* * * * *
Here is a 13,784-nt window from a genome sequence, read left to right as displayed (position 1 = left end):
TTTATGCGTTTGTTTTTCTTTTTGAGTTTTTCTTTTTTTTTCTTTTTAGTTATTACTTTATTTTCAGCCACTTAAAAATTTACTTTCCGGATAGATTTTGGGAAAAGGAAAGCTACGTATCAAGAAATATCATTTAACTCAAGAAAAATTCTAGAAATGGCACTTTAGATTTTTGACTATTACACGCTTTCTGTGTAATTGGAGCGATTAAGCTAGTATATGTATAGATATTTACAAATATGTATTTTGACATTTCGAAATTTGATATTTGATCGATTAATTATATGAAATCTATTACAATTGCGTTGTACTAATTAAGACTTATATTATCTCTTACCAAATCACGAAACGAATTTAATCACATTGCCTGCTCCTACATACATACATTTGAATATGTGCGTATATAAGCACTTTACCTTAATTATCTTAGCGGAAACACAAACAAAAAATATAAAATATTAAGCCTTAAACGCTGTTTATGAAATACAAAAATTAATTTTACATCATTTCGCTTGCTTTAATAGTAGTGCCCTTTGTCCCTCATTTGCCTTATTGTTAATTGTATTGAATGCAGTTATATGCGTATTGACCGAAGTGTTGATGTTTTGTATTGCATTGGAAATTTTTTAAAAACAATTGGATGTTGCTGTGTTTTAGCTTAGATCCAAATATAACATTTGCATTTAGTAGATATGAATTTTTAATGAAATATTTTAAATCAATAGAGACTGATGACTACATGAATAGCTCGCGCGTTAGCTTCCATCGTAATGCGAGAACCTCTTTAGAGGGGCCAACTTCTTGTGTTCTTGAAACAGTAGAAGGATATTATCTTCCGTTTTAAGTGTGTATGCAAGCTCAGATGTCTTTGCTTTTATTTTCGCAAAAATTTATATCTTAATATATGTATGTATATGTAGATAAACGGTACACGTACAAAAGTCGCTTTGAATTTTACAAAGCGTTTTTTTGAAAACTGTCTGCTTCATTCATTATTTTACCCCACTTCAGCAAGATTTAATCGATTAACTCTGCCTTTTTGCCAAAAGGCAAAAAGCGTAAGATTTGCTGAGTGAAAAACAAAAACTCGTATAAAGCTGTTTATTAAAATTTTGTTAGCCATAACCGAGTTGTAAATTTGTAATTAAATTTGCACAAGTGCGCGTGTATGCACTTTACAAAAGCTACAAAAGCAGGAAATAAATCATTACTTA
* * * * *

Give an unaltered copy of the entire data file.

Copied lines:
Here is a 13,784-nt window from a genome sequence, read left to right as displayed (position 1 = left end):
TTTATGCGTTTGTTTTTCTTTTTGAGTTTTTCTTTTTTTTTCTTTTTAGTTATTACTTTATTTTCAGCCACTTAAAAATTTACTTTCCGGATAGATTTTGGGAAAAGGAAAGCTACGTATCAAGAAATATCATTTAACTCAAGAAAAATTCTAGAAATGGCACTTTAGATTTTTGACTATTACACGCTTTCTGTGTAATTGGAGCGATTAAGCTAGTATATGTATAGATATTTACAAATATGTATTTTGACATTTCGAAATTTGATATTTGATCGATTAATTATATGAAATCTATTACAATTGCGTTGTACTAATTAAGACTTATATTATCTCTTACCAAATCACGAAACGAATTTAATCACATTGCCTGCTCCTACATACATACATTTGAATATGTGCGTATATAAGCACTTTACCTTAATTATCTTAGCGGAAACACAAACAAAAAATATAAAATATTAAGCCTTAAACGCTGTTTATGAAATACAAAAATTAATTTTACATCATTTCGCTTGCTTTAATAGTAGTGCCCTTTGTCCCTCATTTGCCTTATTGTTAATTGTATTGAATGCAGTTATATGCGTATTGACCGAAGTGTTGATGTTTTGTATTGCATTGGAAATTTTTTAAAAACAATTGGATGTTGCTGTGTTTTAGCTTAGATCCAAATATAACATTTGCATTTAGTAGATATGAATTTTTAATGAAATATTTTAAATCAATAGAGACTGATGACTACATGAATAGCTCGCGCGTTAGCTTCCATCGTAATGCGAGAACCTCTTTAGAGGGGCCAACTTCTTGTGTTCTTGAAACAGTAGAAGGATATTATCTTCCGTTTTAAGTGTGTATGCAAGCTCAGATGTCTTTGCTTTTATTTTCGCAAAAATTTATATCTTAATATATGTATGTATATGTAGATAAACGGTACACGTACAAAAGTCGCTTTGAATTTTACAAAGCGTTTTTTTGAAAACTGTCTGCTTCATTCATTATTTTACCCCACTTCAGCAAGATTTAATCGATTAACTCTGCCTTTTTGCCAAAAGGCAAAAAGCGTAAGATTTGCTGAGTGAAAAACAAAAACTCGTATAAAGCTGTTTATTAAAATTTTGTTAGCCATAACCGAGTTGTAAATTTGTAATTAAATTTGCACAAGTGCGCGTGTATGCACTTTACAAAAGCTACAAAAGCAGGAAATAAATCATTACTTA